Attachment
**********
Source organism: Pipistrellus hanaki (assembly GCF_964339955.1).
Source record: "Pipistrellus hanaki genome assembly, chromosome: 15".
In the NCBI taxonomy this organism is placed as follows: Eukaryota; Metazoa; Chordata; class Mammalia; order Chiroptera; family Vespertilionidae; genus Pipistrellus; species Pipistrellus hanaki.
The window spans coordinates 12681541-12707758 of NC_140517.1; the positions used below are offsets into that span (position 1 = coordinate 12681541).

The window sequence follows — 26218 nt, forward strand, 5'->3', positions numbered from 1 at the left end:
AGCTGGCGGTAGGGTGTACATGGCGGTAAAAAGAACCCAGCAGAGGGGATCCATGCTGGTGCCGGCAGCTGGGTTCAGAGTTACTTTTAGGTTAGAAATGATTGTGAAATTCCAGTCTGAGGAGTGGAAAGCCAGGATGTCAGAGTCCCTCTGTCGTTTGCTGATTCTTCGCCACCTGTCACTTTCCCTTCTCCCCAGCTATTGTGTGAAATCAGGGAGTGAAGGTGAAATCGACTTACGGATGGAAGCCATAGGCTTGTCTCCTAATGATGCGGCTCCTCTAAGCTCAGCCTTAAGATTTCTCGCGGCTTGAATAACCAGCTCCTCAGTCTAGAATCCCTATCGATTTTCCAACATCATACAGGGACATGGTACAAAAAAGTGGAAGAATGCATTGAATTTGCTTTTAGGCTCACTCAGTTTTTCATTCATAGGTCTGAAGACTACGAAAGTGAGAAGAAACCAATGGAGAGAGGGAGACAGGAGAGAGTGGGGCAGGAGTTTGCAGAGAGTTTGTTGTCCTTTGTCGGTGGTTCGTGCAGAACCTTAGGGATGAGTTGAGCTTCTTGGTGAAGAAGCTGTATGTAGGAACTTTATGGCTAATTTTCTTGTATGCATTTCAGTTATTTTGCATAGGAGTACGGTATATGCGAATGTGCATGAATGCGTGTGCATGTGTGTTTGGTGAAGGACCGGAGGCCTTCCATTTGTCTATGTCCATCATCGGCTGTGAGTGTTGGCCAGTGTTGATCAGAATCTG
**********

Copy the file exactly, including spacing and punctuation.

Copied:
Source organism: Pipistrellus hanaki (assembly GCF_964339955.1).
Source record: "Pipistrellus hanaki genome assembly, chromosome: 15".
In the NCBI taxonomy this organism is placed as follows: Eukaryota; Metazoa; Chordata; class Mammalia; order Chiroptera; family Vespertilionidae; genus Pipistrellus; species Pipistrellus hanaki.
The window spans coordinates 12681541-12707758 of NC_140517.1; the positions used below are offsets into that span (position 1 = coordinate 12681541).

The window sequence follows — 26218 nt, forward strand, 5'->3', positions numbered from 1 at the left end:
AGCTGGCGGTAGGGTGTACATGGCGGTAAAAAGAACCCAGCAGAGGGGATCCATGCTGGTGCCGGCAGCTGGGTTCAGAGTTACTTTTAGGTTAGAAATGATTGTGAAATTCCAGTCTGAGGAGTGGAAAGCCAGGATGTCAGAGTCCCTCTGTCGTTTGCTGATTCTTCGCCACCTGTCACTTTCCCTTCTCCCCAGCTATTGTGTGAAATCAGGGAGTGAAGGTGAAATCGACTTACGGATGGAAGCCATAGGCTTGTCTCCTAATGATGCGGCTCCTCTAAGCTCAGCCTTAAGATTTCTCGCGGCTTGAATAACCAGCTCCTCAGTCTAGAATCCCTATCGATTTTCCAACATCATACAGGGACATGGTACAAAAAAGTGGAAGAATGCATTGAATTTGCTTTTAGGCTCACTCAGTTTTTCATTCATAGGTCTGAAGACTACGAAAGTGAGAAGAAACCAATGGAGAGAGGGAGACAGGAGAGAGTGGGGCAGGAGTTTGCAGAGAGTTTGTTGTCCTTTGTCGGTGGTTCGTGCAGAACCTTAGGGATGAGTTGAGCTTCTTGGTGAAGAAGCTGTATGTAGGAACTTTATGGCTAATTTTCTTGTATGCATTTCAGTTATTTTGCATAGGAGTACGGTATATGCGAATGTGCATGAATGCGTGTGCATGTGTGTTTGGTGAAGGACCGGAGGCCTTCCATTTGTCTATGTCCATCATCGGCTGTGAGTGTTGGCCAGTGTTGATCAGAATCTG